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I have wondered about trying eco-balls for a while, but was initially put off by the cost. On talking it over with my better half, we decided that it was worth a try, so I did a search on the web for a stockist. I ended up buying my eco-balls from a site called EcoHamster! (http://www.ecohamster.co.uk)
EcoHamster sells the set of 3 eco-balls for £27.52: I decided to order their 'super saving pack' containing the Ecoballs plus a Kitchen / Bathroom Pack (2 cleaning cloths) and a Toilet Descaler (a magnetic ring that you pop into the cistern) at £34.98. I will try to review these other products at some time.
Here is some product information from the website:
"Replace traditional laundry powder in your washing machine and save money in the process.
"Ecoballs® are simple to use, effective and economical - costing around 3 pence per wash - and will care for your clothes, your washing machine and your environment. They are natural, efficient and deliver a clean, fresh, sensitive alternative to conventional washing powders.
"Their scientifically formulated filling produces ionised oxygen to penetrate powerfully into fibres, lifting away dirt without fading colours or damaging delicate fabrics. Just place the three Eco-Balls® amongst your washing and switch on your machine - they soften clothes even in hard water, so no fabric conditioner is necessary, and as they do not contain soap, you can also cut out the rinse cycle to save energy. Pack of three balls includes free refill pellets.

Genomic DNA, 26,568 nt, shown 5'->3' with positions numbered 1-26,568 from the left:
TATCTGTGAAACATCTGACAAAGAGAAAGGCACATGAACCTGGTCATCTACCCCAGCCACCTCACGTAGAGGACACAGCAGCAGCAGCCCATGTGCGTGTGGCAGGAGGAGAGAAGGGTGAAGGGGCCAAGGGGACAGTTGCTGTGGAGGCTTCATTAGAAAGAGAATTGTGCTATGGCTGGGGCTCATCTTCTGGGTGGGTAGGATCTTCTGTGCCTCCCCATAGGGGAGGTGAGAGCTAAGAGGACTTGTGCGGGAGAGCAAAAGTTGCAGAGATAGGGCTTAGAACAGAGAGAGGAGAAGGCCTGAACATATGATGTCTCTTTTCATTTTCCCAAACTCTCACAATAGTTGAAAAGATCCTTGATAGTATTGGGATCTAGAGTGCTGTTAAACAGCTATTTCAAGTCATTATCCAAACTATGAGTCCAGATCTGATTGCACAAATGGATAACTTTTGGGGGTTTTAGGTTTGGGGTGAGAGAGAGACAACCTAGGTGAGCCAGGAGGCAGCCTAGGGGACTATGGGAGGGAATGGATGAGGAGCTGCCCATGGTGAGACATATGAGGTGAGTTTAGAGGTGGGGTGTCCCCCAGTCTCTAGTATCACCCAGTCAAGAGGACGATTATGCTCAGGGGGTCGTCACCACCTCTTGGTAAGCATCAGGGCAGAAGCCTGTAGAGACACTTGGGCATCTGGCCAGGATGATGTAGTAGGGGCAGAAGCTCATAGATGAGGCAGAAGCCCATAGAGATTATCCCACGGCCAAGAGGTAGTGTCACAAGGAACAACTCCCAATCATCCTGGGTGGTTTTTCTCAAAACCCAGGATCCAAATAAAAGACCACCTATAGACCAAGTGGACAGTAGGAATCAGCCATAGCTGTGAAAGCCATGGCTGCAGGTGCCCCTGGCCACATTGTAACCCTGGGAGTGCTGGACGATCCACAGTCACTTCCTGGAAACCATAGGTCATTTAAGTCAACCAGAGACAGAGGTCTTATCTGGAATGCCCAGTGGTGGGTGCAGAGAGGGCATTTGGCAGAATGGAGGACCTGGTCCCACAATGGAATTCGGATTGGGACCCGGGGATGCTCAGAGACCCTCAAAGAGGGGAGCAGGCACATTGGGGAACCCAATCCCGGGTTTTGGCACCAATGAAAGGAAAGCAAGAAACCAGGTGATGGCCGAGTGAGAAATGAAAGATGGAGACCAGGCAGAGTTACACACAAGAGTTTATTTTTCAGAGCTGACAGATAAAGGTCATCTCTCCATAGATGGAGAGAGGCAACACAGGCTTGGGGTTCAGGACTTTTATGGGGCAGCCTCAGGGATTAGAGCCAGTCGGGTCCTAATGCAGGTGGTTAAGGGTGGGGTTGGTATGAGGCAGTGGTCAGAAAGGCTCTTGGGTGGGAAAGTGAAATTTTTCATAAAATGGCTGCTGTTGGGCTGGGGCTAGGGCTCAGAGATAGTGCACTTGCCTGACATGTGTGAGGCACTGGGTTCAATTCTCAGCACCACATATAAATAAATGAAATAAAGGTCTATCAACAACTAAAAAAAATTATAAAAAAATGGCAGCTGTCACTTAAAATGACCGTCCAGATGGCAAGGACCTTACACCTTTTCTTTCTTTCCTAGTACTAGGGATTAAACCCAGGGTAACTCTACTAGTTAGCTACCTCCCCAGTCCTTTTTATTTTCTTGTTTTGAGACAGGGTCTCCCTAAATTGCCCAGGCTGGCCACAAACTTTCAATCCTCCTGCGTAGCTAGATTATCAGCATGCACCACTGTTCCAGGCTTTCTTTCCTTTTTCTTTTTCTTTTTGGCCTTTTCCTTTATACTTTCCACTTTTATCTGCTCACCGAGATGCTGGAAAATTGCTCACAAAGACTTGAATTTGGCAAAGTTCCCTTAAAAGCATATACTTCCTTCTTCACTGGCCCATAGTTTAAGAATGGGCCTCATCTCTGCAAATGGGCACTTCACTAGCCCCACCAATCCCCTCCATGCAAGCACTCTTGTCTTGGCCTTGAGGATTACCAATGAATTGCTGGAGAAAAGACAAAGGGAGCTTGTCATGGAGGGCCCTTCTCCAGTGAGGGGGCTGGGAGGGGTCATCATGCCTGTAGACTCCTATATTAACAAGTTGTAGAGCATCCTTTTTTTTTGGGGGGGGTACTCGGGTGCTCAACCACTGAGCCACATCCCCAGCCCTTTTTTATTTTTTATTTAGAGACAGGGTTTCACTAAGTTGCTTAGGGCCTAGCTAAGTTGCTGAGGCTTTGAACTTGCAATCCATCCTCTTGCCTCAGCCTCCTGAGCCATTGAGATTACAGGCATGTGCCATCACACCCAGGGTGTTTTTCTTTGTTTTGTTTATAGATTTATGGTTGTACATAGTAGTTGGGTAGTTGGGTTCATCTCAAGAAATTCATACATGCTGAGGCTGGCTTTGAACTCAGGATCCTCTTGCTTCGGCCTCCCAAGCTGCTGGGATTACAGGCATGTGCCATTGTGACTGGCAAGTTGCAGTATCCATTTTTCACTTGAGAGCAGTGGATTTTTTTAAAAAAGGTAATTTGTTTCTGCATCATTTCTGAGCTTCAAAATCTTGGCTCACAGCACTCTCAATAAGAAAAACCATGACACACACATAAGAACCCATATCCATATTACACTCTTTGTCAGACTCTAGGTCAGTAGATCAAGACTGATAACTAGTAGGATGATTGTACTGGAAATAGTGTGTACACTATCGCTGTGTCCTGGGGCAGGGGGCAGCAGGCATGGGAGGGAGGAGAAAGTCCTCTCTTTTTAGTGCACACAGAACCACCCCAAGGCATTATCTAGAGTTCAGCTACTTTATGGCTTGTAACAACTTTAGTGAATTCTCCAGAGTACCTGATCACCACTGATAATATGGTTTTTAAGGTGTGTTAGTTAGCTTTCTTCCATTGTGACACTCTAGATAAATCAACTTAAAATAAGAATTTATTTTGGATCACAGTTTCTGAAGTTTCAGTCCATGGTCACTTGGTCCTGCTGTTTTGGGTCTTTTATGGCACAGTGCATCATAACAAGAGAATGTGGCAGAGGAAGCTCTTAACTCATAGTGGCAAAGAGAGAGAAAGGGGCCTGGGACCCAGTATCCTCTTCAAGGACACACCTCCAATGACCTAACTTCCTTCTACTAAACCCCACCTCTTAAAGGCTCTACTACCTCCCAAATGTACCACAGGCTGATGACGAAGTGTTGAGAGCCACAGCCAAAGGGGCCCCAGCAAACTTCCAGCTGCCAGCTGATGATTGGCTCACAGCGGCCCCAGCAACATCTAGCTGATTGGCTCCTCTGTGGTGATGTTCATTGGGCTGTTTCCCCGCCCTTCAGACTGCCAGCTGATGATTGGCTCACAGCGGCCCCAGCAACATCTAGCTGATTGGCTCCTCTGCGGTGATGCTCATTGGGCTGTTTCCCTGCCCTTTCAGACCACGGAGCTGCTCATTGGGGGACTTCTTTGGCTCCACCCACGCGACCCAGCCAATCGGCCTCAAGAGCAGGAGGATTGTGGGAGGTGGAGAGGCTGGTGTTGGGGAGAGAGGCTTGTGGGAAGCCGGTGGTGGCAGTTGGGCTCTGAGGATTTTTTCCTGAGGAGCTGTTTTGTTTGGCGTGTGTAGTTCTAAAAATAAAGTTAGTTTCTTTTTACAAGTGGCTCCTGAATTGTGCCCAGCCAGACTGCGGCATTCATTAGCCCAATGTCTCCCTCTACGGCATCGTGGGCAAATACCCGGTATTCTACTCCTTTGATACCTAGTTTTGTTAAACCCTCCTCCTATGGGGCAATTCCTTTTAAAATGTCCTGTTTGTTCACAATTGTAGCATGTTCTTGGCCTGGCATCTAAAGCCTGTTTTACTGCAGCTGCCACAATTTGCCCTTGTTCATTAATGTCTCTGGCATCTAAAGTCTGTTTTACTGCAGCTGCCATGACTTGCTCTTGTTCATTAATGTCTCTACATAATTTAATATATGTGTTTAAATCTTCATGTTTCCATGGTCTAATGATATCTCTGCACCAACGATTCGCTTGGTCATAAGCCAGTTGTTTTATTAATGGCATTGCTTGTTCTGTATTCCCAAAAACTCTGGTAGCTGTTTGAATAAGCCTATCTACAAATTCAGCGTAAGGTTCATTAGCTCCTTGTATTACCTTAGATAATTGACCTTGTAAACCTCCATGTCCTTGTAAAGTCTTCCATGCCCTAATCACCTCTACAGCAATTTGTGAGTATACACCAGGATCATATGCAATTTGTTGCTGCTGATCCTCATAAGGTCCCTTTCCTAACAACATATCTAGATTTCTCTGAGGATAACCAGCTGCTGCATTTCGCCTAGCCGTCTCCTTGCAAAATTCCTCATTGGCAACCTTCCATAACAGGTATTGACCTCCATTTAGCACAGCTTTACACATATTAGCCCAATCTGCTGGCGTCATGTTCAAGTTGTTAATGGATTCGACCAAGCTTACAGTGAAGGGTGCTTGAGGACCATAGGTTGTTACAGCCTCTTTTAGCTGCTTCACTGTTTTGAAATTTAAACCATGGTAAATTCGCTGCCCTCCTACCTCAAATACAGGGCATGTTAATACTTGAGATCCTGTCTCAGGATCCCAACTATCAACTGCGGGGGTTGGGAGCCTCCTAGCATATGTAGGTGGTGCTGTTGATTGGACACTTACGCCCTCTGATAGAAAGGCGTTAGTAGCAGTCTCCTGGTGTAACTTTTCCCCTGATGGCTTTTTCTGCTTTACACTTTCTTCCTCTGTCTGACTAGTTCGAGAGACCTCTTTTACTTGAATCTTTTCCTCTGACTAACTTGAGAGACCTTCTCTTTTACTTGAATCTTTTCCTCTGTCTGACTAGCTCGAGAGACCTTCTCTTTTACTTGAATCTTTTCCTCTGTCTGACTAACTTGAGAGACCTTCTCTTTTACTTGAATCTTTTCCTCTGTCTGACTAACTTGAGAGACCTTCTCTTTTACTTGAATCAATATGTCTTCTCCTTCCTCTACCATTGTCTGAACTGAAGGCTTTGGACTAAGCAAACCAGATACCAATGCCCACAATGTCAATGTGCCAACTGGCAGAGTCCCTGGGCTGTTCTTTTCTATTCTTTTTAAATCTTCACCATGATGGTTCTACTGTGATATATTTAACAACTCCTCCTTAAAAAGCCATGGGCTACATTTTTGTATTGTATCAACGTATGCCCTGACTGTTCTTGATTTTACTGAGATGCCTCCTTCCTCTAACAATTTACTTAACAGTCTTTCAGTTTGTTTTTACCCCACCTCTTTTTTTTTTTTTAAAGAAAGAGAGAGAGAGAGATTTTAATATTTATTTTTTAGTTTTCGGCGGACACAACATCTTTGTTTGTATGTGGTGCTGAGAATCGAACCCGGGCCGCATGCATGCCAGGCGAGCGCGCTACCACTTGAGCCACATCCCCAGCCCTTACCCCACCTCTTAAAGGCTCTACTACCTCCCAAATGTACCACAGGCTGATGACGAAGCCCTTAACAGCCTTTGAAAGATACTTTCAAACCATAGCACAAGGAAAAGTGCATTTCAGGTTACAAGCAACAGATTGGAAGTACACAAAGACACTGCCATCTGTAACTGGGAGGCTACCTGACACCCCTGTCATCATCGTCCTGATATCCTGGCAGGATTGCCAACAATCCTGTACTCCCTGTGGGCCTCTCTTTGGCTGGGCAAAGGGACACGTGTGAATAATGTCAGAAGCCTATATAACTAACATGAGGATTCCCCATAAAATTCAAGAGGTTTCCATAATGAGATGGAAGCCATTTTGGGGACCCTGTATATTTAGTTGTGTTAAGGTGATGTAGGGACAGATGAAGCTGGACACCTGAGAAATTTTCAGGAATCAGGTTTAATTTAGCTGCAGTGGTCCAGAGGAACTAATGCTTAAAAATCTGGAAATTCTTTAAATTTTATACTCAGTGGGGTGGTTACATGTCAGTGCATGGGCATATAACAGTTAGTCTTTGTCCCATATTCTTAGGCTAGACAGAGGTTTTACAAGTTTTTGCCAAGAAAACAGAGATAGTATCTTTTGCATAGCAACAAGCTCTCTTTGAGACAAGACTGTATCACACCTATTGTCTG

"These Ecoballs® are easy to use and reusable for up to 1000 washes.
"Instructions for Use: Place load in washing machine. Place all 3 Eco Balls on top of the load, together. Use stain remover provided on stains. Eco-Balls do not contain bleach, so add a natural bleach if desired. Select the desired water temprature (but DO NOT EXCEED 60C). There is no need to remove the Eco Balls® during any of the washing cycles, but do not put in the tumble dryer. Once finished washing, remove the Eco Balls and leave out to dry."
All well and good. Now for the personal opinion!
I normally wash the majority of my laundry in a 'minimum iron' wash cycle at 40C, so this is what I used for my eco-balls trial. I have not yet attempted to use them at higher temperatures.
I followed the suggestion on the pack & did not fill my machine as much as usual, to allow the ecoballs room to move. I will experiment over the next few days to see how much I can fill the machine before the eco-balls lose their effectiveness.
To my surprise, there was quite a lot of foam in the drum (was this due to detergent and/or softener left in the clothes from previous washes?), so after the wash, I set the machine to rinse & spin, wiped the remaining foam off the inside of the door, then repeated the rinse & spin.
The clothes came out looking clean, with no smells (even school shirts!), but they did not feel as soft as they did when I was using fabric conditioner. I resisted the urge to pop them back in the machine to add conditioner, in the hope that the softness will improve as the last traces of detergent wash out.
The balls were a little noisy in use due to them clonking around in the machine. This may be the magno-ball rather than the ecoballs. It might be worth putting it into an old sock to see if that reduces the noise.
Less foam this time - lots of noise from the magno-ball!
I allowed one rinse as the washing water looked very dirty. This still saved water and some electricity compared with a full cycle, as well as the cost of detergent and fabric softener. My washing machine takes about an hour for this wash and rinse, so I have to assume my eco-balls will last only 1/2 the time estimated by the manufacturers (they base their estimate on a 1/2 hour wash). It still works out quite good value: 500 washes for £27.52 = 5.5p per wash, plus the additional savings on fabric conditioner and water softener.